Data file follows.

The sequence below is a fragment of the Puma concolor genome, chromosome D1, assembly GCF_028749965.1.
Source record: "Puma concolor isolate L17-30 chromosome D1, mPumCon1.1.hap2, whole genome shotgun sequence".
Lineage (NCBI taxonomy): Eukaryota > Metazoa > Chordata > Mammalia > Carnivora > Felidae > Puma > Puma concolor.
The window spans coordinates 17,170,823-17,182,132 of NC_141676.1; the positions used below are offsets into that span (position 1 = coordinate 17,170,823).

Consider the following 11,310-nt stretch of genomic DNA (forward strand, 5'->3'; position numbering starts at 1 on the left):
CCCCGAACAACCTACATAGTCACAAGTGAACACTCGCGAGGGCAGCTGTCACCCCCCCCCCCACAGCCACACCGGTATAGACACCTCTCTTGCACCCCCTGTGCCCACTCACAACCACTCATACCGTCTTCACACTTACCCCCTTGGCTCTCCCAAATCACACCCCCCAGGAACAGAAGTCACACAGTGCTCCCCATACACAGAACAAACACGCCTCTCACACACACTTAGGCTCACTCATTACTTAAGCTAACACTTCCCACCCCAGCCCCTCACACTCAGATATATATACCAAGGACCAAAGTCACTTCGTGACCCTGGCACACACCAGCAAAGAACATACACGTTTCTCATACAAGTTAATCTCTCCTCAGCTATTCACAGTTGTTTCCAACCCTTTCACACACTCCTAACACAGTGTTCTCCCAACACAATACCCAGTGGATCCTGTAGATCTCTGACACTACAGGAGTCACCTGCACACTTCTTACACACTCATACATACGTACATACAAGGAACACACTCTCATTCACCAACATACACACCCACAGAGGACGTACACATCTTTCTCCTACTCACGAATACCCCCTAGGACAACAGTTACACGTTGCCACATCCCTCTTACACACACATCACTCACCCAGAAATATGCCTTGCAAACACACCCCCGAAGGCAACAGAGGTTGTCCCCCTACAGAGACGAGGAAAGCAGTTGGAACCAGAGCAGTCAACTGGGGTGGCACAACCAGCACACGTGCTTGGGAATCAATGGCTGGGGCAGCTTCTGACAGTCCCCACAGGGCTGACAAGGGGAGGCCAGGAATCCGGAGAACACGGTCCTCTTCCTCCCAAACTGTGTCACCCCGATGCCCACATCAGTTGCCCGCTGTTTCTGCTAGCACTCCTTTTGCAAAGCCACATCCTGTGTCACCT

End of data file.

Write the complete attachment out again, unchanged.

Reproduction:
The sequence below is a fragment of the Puma concolor genome, chromosome D1, assembly GCF_028749965.1.
Source record: "Puma concolor isolate L17-30 chromosome D1, mPumCon1.1.hap2, whole genome shotgun sequence".
Lineage (NCBI taxonomy): Eukaryota > Metazoa > Chordata > Mammalia > Carnivora > Felidae > Puma > Puma concolor.
The window spans coordinates 17,170,823-17,182,132 of NC_141676.1; the positions used below are offsets into that span (position 1 = coordinate 17,170,823).

Consider the following 11,310-nt stretch of genomic DNA (forward strand, 5'->3'; position numbering starts at 1 on the left):
CCCCGAACAACCTACATAGTCACAAGTGAACACTCGCGAGGGCAGCTGTCACCCCCCCCCCCACAGCCACACCGGTATAGACACCTCTCTTGCACCCCCTGTGCCCACTCACAACCACTCATACCGTCTTCACACTTACCCCCTTGGCTCTCCCAAATCACACCCCCCAGGAACAGAAGTCACACAGTGCTCCCCATACACAGAACAAACACGCCTCTCACACACACTTAGGCTCACTCATTACTTAAGCTAACACTTCCCACCCCAGCCCCTCACACTCAGATATATATACCAAGGACCAAAGTCACTTCGTGACCCTGGCACACACCAGCAAAGAACATACACGTTTCTCATACAAGTTAATCTCTCCTCAGCTATTCACAGTTGTTTCCAACCCTTTCACACACTCCTAACACAGTGTTCTCCCAACACAATACCCAGTGGATCCTGTAGATCTCTGACACTACAGGAGTCACCTGCACACTTCTTACACACTCATACATACGTACATACAAGGAACACACTCTCATTCACCAACATACACACCCACAGAGGACGTACACATCTTTCTCCTACTCACGAATACCCCCTAGGACAACAGTTACACGTTGCCACATCCCTCTTACACACACATCACTCACCCAGAAATATGCCTTGCAAACACACCCCCGAAGGCAACAGAGGTTGTCCCCCTACAGAGACGAGGAAAGCAGTTGGAACCAGAGCAGTCAACTGGGGTGGCACAACCAGCACACGTGCTTGGGAATCAATGGCTGGGGCAGCTTCTGACAGTCCCCACAGGGCTGACAAGGGGAGGCCAGGAATCCGGAGAACACGGTCCTCTTCCTCCCAAACTGTGTCACCCCGATGCCCACATCAGTTGCCCGCTGTTTCTGCTAGCACTCCTTTTGCAAAGCCACATCCTGTGTCACCT